Education has never been free, teachers don’t feed on chalk. What do you mean by cultural freedom? You don’t want to pay for songs or films, everything should be online, open to free download, because Harvard and MIT are free of charge, and artists were born to suffer? It’s like all these advocates of Open Source are smoking the wrong end of the w**d.

Lawrence Lessig wrote “Free Culture: How Big Media Uses Technology and the Law to Lockdown Culture and Control Creativity”. He argued against the duration of copyrights (thirty-two to ninety-five years), the scope (from publishers to virtually everyone), the reach (almost every view on computers), the control (including derivative works), and the concentration (it integrates the media industry). He wrote 345 pages of communist propaganda and gave it out for free. This is his major premise: the control of knowledge distribution is stifling “the progress of science and useful arts”. He gave many examples, many which made me believe something has sucked the air out of his a**. There was one about the impossibility of creating another Mickey Mouse, why do you want to create another Mickey Mouse? Create your own mouse and leave Disney alone, where were you when they were creating Mickey? Now you want to make money off another man’s head and say he shouldn’t have the right to control derivative works? I’m sure he also wants the right to write the sequel to “Americanah”, anything against that is stifling the progress of “useful” art. Someone should tell Lessig to get out of here!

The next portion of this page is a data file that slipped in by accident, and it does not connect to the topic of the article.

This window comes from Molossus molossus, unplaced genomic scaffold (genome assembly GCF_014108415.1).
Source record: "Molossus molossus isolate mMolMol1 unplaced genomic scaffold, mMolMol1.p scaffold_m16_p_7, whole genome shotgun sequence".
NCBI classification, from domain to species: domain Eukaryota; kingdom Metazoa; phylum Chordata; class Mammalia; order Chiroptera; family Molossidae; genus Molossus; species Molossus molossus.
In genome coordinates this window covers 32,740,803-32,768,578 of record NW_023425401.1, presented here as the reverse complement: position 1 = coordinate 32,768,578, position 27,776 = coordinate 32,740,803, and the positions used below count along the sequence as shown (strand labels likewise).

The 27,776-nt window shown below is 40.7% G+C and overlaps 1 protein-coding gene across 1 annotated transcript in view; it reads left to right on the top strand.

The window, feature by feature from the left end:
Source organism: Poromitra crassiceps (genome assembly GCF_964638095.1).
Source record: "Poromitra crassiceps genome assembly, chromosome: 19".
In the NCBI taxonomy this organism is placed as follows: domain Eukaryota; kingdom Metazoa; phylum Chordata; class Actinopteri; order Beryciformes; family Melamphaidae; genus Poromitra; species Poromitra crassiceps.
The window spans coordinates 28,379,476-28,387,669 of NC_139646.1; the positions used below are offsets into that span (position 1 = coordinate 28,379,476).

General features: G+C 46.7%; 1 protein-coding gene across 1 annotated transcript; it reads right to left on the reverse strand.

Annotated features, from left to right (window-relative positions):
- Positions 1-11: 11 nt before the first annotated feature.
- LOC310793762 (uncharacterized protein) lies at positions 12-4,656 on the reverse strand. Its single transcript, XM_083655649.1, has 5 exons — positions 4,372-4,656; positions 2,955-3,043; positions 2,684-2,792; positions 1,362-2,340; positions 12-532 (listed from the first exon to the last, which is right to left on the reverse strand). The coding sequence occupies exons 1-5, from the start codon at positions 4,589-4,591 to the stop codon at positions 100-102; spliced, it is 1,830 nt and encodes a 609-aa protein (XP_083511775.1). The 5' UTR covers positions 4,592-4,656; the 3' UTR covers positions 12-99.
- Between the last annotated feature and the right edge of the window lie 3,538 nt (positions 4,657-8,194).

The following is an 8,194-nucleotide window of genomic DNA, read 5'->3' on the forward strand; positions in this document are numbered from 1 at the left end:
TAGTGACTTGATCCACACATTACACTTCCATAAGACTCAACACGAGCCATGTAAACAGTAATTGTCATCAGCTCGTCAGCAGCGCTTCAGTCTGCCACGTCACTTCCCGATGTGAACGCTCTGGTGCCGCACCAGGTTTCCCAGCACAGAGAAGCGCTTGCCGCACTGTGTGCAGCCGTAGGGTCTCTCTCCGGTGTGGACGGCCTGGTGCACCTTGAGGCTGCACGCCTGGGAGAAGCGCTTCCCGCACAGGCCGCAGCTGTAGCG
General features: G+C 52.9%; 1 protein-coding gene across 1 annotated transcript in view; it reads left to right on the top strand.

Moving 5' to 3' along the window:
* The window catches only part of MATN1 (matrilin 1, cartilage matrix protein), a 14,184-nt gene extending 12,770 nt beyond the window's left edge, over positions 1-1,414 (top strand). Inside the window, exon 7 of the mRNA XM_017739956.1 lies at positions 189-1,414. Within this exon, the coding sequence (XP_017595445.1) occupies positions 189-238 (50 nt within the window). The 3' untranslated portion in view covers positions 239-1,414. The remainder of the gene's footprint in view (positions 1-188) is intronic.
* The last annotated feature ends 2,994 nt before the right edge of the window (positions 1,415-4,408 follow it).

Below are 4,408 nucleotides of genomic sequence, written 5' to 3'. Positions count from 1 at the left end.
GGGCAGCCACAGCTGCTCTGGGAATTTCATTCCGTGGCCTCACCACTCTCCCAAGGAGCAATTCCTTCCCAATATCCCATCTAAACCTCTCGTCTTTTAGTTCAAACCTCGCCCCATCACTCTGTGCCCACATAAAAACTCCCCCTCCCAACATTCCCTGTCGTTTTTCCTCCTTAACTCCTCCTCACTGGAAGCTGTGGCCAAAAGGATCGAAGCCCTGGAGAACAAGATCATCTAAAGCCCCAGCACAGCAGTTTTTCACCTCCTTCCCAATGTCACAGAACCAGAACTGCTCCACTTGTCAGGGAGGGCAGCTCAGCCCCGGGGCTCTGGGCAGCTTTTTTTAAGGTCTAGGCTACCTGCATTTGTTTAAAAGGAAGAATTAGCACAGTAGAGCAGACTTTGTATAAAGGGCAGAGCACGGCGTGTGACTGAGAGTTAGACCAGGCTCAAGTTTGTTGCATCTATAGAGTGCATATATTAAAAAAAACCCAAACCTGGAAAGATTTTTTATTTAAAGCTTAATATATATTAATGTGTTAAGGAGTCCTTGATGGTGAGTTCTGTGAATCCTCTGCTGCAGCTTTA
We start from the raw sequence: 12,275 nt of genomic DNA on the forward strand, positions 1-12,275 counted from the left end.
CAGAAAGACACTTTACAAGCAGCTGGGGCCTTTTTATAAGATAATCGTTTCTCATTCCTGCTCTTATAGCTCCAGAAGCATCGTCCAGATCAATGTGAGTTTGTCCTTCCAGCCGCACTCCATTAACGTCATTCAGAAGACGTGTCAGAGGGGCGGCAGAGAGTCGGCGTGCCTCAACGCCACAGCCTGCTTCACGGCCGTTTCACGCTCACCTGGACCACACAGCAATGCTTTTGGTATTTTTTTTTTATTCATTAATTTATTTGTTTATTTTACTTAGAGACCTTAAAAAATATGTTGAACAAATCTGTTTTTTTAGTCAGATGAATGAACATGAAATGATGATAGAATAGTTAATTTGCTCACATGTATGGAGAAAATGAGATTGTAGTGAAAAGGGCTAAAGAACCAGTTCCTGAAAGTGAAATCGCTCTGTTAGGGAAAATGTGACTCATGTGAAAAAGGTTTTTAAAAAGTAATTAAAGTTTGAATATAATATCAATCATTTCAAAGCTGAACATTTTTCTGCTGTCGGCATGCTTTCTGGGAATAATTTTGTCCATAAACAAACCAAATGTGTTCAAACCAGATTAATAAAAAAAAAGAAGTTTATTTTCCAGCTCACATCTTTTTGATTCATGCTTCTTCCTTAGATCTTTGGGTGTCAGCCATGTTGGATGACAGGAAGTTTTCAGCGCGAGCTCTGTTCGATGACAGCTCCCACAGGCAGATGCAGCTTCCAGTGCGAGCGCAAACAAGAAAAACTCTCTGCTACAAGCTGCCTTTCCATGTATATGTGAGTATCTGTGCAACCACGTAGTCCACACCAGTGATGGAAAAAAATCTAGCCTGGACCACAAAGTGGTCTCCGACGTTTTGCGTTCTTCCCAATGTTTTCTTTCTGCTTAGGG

JSTOR: A History Roger C. SchonfeldJSTOR is a digital curator of intelligent papers, a global library of scientific and cultural writings from academic journals. When I needed material for my final year thesis, “Achieving Vision 2020: Nuclear and Atomic Laws for Nigeria’s Power Sector”, I found some of articles on JSTOR, but I couldn’t access them. They were locked up for a fee. I didn’t have a JSTOR subscription, neither did my private university. My father bought most of my project material from US bookshops.